The Science of Abrupt Climate Change | Weather Underground

The Science of Abrupt Climate Change: Should we be worried?
By Jeffrey Masters, Ph.D. — Director of Meteorology, Weather Underground, Inc.


We generally consider climate changes as taking place on the scale of hundreds or even thousands of years. However, since the early 1990s, a radical shift in the scientific understanding of Earth’s climate history has occurred. We now know that that major regional and global climate shifts have occurred in just a few decades or even a single year. The most recent of these shifts occurred just 8200 years ago. If an abrupt climate change of similar magnitude happened today, it would have severe consequences for humans and natural ecosystems. Although scientists consider an abrupt climate change unlikely in the next 100 years, their understanding of the phenomena is still a work-in-progress, and such a change could be triggered instantly by natural processes or by human-caused global warming with little warning.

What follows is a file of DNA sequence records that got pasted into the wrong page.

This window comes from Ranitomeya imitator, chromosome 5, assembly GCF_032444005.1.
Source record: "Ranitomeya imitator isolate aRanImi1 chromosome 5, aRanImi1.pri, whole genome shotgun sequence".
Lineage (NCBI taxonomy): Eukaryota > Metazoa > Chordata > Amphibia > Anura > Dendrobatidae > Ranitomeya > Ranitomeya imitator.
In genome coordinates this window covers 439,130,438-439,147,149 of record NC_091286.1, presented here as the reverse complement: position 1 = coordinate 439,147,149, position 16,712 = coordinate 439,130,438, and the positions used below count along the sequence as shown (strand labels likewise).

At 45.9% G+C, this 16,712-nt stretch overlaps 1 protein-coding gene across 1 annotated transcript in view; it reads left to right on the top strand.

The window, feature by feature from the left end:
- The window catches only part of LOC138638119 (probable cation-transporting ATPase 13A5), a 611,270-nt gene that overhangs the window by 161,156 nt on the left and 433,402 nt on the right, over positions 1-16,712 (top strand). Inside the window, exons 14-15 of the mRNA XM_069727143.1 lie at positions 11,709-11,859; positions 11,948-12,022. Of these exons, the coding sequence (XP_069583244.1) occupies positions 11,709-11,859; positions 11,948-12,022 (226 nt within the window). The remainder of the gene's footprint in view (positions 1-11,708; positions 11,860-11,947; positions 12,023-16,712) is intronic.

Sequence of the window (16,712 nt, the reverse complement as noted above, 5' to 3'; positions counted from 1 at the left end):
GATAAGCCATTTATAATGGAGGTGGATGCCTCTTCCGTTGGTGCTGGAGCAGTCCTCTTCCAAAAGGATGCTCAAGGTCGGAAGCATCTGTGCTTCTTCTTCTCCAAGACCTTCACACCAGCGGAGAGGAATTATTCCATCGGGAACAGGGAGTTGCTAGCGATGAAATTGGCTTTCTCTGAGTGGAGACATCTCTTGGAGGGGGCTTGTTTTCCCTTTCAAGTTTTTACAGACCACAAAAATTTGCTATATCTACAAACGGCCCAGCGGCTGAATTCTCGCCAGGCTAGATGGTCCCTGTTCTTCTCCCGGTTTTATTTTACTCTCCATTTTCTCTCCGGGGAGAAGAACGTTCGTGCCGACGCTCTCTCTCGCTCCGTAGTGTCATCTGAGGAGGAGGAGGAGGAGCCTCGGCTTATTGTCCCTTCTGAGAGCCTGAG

The National Academy of Sciences–the board of scientists established by Congress in 1863 to advise the federal government on scientific matters–compiled a comprehensive report in 2002 entitled, Abrupt Climate Change: Inevitable Surprises. The 244-page report, which contains over 500 references, was written by a team of 59 of the top researchers in climate, and represents the most authoritative source of information about abrupt climate change available. Most of the material that follows was taken from this report.

via The Science of Abrupt Climate Change | Weather Underground.


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